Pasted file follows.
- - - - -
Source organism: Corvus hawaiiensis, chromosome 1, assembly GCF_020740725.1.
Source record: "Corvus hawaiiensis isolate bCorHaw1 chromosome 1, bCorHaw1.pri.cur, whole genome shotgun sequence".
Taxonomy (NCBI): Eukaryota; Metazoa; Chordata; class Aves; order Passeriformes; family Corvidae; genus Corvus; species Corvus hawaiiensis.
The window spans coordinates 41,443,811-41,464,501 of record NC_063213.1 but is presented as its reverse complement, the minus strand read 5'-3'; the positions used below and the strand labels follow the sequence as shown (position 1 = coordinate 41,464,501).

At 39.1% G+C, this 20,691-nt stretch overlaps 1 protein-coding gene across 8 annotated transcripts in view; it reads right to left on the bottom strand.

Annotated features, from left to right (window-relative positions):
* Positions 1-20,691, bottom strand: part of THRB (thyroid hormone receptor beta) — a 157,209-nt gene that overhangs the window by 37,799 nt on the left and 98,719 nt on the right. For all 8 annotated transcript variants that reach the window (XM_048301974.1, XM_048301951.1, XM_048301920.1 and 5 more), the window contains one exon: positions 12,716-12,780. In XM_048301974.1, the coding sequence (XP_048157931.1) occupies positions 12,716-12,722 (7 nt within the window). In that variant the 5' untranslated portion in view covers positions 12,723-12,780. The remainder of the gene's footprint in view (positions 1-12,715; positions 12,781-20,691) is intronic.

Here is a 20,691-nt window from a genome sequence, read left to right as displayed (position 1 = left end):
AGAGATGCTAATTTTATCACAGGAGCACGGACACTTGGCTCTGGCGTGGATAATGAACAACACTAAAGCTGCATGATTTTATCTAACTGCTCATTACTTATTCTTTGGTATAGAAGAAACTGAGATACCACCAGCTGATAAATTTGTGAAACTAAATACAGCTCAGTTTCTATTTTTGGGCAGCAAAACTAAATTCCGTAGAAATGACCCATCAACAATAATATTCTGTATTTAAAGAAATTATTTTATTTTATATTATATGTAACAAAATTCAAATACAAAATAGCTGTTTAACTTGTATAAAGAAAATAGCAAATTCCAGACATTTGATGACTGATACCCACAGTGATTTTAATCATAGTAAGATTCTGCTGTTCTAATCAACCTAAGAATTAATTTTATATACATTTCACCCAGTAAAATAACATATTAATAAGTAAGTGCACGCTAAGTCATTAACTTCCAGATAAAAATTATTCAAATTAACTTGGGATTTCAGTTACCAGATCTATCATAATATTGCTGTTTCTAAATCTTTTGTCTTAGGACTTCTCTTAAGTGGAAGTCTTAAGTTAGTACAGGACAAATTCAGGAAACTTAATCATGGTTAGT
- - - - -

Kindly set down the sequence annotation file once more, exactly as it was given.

Source organism: Corvus hawaiiensis, chromosome 1, assembly GCF_020740725.1.
Source record: "Corvus hawaiiensis isolate bCorHaw1 chromosome 1, bCorHaw1.pri.cur, whole genome shotgun sequence".
Taxonomy (NCBI): Eukaryota; Metazoa; Chordata; class Aves; order Passeriformes; family Corvidae; genus Corvus; species Corvus hawaiiensis.
The window spans coordinates 41,443,811-41,464,501 of record NC_063213.1 but is presented as its reverse complement, the minus strand read 5'-3'; the positions used below and the strand labels follow the sequence as shown (position 1 = coordinate 41,464,501).

At 39.1% G+C, this 20,691-nt stretch overlaps 1 protein-coding gene across 8 annotated transcripts in view; it reads right to left on the bottom strand.

Annotated features, from left to right (window-relative positions):
* Positions 1-20,691, bottom strand: part of THRB (thyroid hormone receptor beta) — a 157,209-nt gene that overhangs the window by 37,799 nt on the left and 98,719 nt on the right. For all 8 annotated transcript variants that reach the window (XM_048301974.1, XM_048301951.1, XM_048301920.1 and 5 more), the window contains one exon: positions 12,716-12,780. In XM_048301974.1, the coding sequence (XP_048157931.1) occupies positions 12,716-12,722 (7 nt within the window). In that variant the 5' untranslated portion in view covers positions 12,723-12,780. The remainder of the gene's footprint in view (positions 1-12,715; positions 12,781-20,691) is intronic.

Here is a 20,691-nt window from a genome sequence, read left to right as displayed (position 1 = left end):
AGAGATGCTAATTTTATCACAGGAGCACGGACACTTGGCTCTGGCGTGGATAATGAACAACACTAAAGCTGCATGATTTTATCTAACTGCTCATTACTTATTCTTTGGTATAGAAGAAACTGAGATACCACCAGCTGATAAATTTGTGAAACTAAATACAGCTCAGTTTCTATTTTTGGGCAGCAAAACTAAATTCCGTAGAAATGACCCATCAACAATAATATTCTGTATTTAAAGAAATTATTTTATTTTATATTATATGTAACAAAATTCAAATACAAAATAGCTGTTTAACTTGTATAAAGAAAATAGCAAATTCCAGACATTTGATGACTGATACCCACAGTGATTTTAATCATAGTAAGATTCTGCTGTTCTAATCAACCTAAGAATTAATTTTATATACATTTCACCCAGTAAAATAACATATTAATAAGTAAGTGCACGCTAAGTCATTAACTTCCAGATAAAAATTATTCAAATTAACTTGGGATTTCAGTTACCAGATCTATCATAATATTGCTGTTTCTAAATCTTTTGTCTTAGGACTTCTCTTAAGTGGAAGTCTTAAGTTAGTACAGGACAAATTCAGGAAACTTAATCATGGTTAGT